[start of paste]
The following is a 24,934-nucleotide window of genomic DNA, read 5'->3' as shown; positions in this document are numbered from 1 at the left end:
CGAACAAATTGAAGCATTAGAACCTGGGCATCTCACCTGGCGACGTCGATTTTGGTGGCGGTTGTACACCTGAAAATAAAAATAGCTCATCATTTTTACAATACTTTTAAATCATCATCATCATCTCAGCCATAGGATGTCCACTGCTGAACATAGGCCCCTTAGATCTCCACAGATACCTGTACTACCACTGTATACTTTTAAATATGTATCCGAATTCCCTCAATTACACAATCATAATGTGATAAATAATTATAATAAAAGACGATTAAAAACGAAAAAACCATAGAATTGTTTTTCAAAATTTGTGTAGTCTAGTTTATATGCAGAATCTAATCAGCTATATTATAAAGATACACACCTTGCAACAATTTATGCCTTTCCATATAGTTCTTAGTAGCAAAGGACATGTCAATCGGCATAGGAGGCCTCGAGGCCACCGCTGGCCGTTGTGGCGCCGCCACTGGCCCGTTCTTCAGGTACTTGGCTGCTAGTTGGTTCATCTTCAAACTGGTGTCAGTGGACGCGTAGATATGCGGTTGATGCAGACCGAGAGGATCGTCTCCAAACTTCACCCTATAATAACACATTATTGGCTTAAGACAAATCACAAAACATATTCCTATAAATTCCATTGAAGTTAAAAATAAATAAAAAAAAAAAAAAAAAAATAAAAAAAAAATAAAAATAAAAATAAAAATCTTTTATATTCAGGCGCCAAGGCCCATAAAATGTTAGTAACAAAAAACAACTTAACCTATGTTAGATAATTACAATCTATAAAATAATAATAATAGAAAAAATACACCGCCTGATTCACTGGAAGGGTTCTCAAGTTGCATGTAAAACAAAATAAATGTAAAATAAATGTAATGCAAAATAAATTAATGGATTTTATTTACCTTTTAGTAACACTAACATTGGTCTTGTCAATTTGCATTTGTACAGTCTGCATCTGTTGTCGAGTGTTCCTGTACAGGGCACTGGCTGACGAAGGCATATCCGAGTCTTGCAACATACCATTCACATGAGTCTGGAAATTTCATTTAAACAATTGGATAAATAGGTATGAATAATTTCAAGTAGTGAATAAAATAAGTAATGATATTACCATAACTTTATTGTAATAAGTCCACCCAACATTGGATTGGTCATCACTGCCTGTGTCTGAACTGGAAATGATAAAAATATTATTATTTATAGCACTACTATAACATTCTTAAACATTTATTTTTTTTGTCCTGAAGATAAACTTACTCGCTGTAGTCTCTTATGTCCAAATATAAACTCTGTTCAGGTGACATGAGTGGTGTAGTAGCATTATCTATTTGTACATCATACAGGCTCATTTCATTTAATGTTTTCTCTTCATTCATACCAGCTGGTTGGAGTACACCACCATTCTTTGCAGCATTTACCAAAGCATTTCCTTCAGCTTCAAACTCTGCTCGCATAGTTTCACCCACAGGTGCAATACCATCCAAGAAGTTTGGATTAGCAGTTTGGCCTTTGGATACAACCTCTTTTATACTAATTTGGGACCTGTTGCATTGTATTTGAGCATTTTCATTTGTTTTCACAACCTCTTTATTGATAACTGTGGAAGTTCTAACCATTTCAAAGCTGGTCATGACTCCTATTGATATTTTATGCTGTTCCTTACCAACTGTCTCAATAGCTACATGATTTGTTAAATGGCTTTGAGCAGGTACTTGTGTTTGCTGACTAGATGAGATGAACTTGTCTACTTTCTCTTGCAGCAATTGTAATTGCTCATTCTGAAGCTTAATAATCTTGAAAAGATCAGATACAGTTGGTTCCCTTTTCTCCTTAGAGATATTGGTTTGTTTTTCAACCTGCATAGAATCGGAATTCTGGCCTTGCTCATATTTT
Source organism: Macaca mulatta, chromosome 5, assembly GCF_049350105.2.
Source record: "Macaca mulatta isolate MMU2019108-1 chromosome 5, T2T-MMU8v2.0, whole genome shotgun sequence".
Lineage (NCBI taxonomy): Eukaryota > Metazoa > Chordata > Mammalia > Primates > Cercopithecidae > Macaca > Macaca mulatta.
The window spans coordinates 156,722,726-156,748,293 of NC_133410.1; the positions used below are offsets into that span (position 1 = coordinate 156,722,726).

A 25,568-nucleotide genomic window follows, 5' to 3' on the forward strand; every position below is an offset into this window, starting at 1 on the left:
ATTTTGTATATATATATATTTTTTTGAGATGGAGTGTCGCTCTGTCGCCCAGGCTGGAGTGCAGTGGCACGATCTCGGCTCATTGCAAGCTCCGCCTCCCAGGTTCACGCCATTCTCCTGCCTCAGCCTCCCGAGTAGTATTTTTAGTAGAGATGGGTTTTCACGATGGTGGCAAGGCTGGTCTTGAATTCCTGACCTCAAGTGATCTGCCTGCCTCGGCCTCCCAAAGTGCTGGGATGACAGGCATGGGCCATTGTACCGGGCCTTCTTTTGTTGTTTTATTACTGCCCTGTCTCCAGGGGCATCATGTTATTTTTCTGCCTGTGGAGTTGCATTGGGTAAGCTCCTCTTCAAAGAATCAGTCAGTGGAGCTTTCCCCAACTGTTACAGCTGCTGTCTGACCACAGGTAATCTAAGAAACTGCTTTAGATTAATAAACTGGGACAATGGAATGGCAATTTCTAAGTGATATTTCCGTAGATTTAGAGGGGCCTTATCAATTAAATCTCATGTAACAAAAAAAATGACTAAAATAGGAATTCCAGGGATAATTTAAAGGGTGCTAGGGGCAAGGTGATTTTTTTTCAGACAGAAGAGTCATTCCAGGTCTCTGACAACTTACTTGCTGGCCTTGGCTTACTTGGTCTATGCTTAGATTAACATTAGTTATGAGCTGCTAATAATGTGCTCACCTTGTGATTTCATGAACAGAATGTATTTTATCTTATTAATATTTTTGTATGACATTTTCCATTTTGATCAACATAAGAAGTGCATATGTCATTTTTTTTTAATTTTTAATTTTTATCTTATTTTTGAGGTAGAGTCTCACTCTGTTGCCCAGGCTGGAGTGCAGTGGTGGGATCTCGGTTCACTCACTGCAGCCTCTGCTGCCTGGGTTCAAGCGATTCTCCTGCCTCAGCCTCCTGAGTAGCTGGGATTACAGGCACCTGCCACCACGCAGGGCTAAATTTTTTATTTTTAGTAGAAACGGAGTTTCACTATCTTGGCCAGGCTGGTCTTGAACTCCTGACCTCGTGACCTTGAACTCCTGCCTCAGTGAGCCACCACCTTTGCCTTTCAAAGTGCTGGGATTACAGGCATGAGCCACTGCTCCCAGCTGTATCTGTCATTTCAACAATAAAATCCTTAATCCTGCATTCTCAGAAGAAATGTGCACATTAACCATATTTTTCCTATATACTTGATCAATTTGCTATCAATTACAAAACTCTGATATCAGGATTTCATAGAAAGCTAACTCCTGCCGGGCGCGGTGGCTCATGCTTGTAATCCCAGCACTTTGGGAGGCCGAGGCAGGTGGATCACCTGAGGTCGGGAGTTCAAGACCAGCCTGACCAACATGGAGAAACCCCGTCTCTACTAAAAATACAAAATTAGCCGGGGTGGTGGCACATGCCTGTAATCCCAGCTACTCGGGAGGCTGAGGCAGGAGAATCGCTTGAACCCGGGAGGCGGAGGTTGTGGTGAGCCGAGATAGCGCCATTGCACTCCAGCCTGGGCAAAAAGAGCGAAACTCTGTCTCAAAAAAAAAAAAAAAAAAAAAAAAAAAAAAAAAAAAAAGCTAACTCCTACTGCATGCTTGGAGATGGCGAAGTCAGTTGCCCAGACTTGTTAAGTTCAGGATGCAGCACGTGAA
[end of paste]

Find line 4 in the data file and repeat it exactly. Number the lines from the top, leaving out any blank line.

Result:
Source record: "Macaca mulatta isolate MMU2019108-1 chromosome 5, T2T-MMU8v2.0, whole genome shotgun sequence".